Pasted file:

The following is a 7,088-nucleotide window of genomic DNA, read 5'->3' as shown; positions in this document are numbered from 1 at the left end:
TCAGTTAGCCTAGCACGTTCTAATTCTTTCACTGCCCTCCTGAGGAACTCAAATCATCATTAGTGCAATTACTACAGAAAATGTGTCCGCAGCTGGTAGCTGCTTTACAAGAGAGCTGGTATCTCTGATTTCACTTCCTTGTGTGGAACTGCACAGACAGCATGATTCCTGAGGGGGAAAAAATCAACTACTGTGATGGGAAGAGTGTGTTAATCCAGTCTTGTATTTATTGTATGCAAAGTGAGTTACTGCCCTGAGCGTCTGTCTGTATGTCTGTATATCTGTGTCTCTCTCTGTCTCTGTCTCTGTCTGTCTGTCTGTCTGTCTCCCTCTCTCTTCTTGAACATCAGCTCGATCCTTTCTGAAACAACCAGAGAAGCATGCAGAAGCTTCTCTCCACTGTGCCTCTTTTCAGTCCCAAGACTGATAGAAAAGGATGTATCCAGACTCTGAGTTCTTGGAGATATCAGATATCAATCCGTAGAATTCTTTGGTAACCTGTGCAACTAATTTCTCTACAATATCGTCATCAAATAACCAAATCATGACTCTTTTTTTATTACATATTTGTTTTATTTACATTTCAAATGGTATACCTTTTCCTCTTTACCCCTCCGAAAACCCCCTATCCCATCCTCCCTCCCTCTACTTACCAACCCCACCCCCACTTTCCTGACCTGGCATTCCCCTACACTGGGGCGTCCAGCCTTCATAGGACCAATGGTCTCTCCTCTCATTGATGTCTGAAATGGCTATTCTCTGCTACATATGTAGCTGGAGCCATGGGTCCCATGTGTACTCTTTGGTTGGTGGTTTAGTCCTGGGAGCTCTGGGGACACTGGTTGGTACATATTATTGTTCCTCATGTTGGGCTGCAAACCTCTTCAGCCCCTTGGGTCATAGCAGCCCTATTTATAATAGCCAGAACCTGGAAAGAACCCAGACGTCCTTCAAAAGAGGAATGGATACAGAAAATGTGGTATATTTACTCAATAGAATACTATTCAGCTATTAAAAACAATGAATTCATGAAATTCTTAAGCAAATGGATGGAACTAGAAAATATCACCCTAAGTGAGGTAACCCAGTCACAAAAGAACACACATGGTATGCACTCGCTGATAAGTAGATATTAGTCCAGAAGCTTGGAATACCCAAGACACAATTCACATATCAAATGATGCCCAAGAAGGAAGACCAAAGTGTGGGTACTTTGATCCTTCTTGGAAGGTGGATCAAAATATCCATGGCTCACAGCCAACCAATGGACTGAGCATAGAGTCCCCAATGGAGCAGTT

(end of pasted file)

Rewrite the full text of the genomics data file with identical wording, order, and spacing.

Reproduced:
The following is a 7,088-nucleotide window of genomic DNA, read 5'->3' as shown; positions in this document are numbered from 1 at the left end:
TCAGTTAGCCTAGCACGTTCTAATTCTTTCACTGCCCTCCTGAGGAACTCAAATCATCATTAGTGCAATTACTACAGAAAATGTGTCCGCAGCTGGTAGCTGCTTTACAAGAGAGCTGGTATCTCTGATTTCACTTCCTTGTGTGGAACTGCACAGACAGCATGATTCCTGAGGGGGAAAAAATCAACTACTGTGATGGGAAGAGTGTGTTAATCCAGTCTTGTATTTATTGTATGCAAAGTGAGTTACTGCCCTGAGCGTCTGTCTGTATGTCTGTATATCTGTGTCTCTCTCTGTCTCTGTCTCTGTCTGTCTGTCTGTCTGTCTCCCTCTCTCTTCTTGAACATCAGCTCGATCCTTTCTGAAACAACCAGAGAAGCATGCAGAAGCTTCTCTCCACTGTGCCTCTTTTCAGTCCCAAGACTGATAGAAAAGGATGTATCCAGACTCTGAGTTCTTGGAGATATCAGATATCAATCCGTAGAATTCTTTGGTAACCTGTGCAACTAATTTCTCTACAATATCGTCATCAAATAACCAAATCATGACTCTTTTTTTATTACATATTTGTTTTATTTACATTTCAAATGGTATACCTTTTCCTCTTTACCCCTCCGAAAACCCCCTATCCCATCCTCCCTCCCTCTACTTACCAACCCCACCCCCACTTTCCTGACCTGGCATTCCCCTACACTGGGGCGTCCAGCCTTCATAGGACCAATGGTCTCTCCTCTCATTGATGTCTGAAATGGCTATTCTCTGCTACATATGTAGCTGGAGCCATGGGTCCCATGTGTACTCTTTGGTTGGTGGTTTAGTCCTGGGAGCTCTGGGGACACTGGTTGGTACATATTATTGTTCCTCATGTTGGGCTGCAAACCTCTTCAGCCCCTTGGGTCATAGCAGCCCTATTTATAATAGCCAGAACCTGGAAAGAACCCAGACGTCCTTCAAAAGAGGAATGGATACAGAAAATGTGGTATATTTACTCAATAGAATACTATTCAGCTATTAAAAACAATGAATTCATGAAATTCTTAAGCAAATGGATGGAACTAGAAAATATCACCCTAAGTGAGGTAACCCAGTCACAAAAGAACACACATGGTATGCACTCGCTGATAAGTAGATATTAGTCCAGAAGCTTGGAATACCCAAGACACAATTCACATATCAAATGATGCCCAAGAAGGAAGACCAAAGTGTGGGTACTTTGATCCTTCTTGGAAGGTGGATCAAAATATCCATGGCTCACAGCCAACCAATGGACTGAGCATAGAGTCCCCAATGGAGCAGTT